Library Makerspace inspires ingenuity

The Makerspace welcomes new staff and expands equipment.


Courtesy of Unsplash

The Library Makerspace provides 3D printers, among other types of production equipment, to encourage student creativity.

Phoebe Vrable, News Editor

Biola’s Library Makerspace is responding to the desire of students on campus who want to learn tactile production skills. With a variety of sewing machines, 3D printers, computer software, Cricut machines and image transfer equipment, there is a wide range of tools available for students. 

According to The Biola Library, Makerspace seeks to “provide a space for all members of the Biola community to receive training to tinker, experiment, design, build, learn, succeed, make mistakes in a judgment-free environment.” It facilitates the application of skills to hands-on projects. Additionally, the staff is encouraged to build relationships with and mentor students, especially within STEM fields. 


While the Library Makerspace has thrived since its beginning in 2021, this semester it has grown significantly, with plans for the future well underway. Last month, a generous patron and Biola alumna donated hundreds of dollars worth of equipment to the Library Makerspace, including a professional heat press with the ability to transfer images onto mugs and hats after closing her Etsy store. The Library Makerspace also started to collect visitor data including their major and year, so they can plan curated workshops. 


Sophomore cinema and media arts major Anjoli Person said that particularly this semester, the Library Makerspace has grown significantly, especially now that more people know about it. She also attributed their recent growth to an increase in new faculty, which has helped to spread the word. As a CMA student, Person appreciates the unique skills and perspective that she brings to the Makerspace, noting that having different majors helps to add variety to the atmosphere.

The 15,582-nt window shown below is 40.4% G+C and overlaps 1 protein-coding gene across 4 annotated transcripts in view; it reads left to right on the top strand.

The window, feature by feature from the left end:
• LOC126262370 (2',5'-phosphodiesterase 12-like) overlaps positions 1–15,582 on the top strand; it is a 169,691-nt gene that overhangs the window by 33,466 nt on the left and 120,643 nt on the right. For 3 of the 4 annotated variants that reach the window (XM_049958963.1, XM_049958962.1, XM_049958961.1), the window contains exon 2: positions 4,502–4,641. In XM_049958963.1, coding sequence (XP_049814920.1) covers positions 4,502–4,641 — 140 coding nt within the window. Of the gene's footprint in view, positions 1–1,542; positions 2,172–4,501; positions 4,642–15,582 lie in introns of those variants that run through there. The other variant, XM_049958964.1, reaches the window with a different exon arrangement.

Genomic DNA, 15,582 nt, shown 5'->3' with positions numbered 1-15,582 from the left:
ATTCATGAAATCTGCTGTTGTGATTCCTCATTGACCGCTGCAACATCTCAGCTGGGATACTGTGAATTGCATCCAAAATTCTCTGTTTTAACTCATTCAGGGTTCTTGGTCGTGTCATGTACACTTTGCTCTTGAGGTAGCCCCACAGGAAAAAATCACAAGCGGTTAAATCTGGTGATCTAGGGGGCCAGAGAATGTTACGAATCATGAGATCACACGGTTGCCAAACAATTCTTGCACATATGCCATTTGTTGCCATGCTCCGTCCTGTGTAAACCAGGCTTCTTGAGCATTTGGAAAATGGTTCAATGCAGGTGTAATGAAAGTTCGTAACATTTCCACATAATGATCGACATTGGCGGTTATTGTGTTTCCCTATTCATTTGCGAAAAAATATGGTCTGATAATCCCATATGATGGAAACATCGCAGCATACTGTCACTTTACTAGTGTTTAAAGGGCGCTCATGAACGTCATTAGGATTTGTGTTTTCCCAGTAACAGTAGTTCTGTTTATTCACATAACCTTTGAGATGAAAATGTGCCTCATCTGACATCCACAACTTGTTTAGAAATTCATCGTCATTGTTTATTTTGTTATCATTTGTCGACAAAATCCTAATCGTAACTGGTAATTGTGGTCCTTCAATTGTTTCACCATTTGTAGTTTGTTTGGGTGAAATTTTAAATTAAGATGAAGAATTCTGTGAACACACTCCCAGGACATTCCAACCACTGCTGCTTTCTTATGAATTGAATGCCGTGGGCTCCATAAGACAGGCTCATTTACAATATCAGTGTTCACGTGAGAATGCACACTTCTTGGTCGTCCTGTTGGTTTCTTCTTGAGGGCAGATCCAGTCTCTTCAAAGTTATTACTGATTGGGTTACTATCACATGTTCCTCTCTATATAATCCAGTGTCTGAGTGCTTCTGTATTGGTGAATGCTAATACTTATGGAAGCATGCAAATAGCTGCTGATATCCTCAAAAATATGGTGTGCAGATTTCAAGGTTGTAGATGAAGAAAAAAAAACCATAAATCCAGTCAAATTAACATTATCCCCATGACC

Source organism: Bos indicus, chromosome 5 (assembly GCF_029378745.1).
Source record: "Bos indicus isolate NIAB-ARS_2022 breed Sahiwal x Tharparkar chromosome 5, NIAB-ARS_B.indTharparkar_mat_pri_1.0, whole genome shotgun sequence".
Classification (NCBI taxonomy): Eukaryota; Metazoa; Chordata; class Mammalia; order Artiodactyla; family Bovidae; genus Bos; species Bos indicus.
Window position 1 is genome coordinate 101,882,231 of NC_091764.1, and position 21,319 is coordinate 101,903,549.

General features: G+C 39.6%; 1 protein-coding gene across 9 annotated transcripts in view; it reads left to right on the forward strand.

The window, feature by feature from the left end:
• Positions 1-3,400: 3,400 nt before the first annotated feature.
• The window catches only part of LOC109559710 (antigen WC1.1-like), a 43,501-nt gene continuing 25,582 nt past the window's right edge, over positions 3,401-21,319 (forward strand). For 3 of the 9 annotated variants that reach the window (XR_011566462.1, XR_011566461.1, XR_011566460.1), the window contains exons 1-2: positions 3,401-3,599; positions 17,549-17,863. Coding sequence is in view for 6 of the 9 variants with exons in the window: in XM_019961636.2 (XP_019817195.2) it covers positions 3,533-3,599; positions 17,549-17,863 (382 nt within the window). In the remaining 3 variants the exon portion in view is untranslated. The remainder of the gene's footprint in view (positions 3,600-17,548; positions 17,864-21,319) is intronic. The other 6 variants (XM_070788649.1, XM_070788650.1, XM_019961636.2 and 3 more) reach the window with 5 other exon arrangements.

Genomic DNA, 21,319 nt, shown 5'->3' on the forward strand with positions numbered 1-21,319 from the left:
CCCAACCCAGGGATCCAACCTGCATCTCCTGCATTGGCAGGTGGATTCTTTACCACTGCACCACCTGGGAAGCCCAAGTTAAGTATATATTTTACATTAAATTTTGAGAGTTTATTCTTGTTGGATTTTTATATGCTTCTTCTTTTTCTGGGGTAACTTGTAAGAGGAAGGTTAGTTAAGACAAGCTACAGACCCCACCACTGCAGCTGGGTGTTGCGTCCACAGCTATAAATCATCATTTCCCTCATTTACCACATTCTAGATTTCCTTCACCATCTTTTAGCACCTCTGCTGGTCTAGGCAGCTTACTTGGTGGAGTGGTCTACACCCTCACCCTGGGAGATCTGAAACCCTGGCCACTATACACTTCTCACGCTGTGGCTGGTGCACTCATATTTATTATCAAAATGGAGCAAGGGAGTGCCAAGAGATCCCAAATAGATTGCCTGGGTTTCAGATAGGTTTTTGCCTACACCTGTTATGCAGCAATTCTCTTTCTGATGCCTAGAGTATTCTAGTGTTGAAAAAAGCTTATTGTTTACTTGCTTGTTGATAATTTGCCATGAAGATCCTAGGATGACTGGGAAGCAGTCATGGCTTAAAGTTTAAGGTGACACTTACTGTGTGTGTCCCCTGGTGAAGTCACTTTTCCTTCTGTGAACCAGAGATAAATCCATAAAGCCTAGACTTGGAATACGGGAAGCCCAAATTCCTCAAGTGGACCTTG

“Our goal is to also get into the curriculum classes and so far we’ve managed to do that, ” said Manager of Library Information Technology Simon Heres. “We’ve had three first year seminar classes come in. Professors have reached out to us. Then an entrepreneurship class — a graduate class professor had her students come in last week and she’s going to … assign a project that they have to use … three different technologies in the makerspace.” 

This November, the Library Makerspace will celebrate their one year anniversary, where they will host five days of activities in honor of their opening. 

Students seeking to be involved with the Makerspace can drop in on weekdays between 9 a.m. and 5 a.m. with updated hours posted on the door. “It’s a place where they [students] can come and try some of our new technologies, learn some new skills, and fail at it — and that’s fine,” said Heres. “That’s part of learning and growing.”

0 0 votes
Article Rating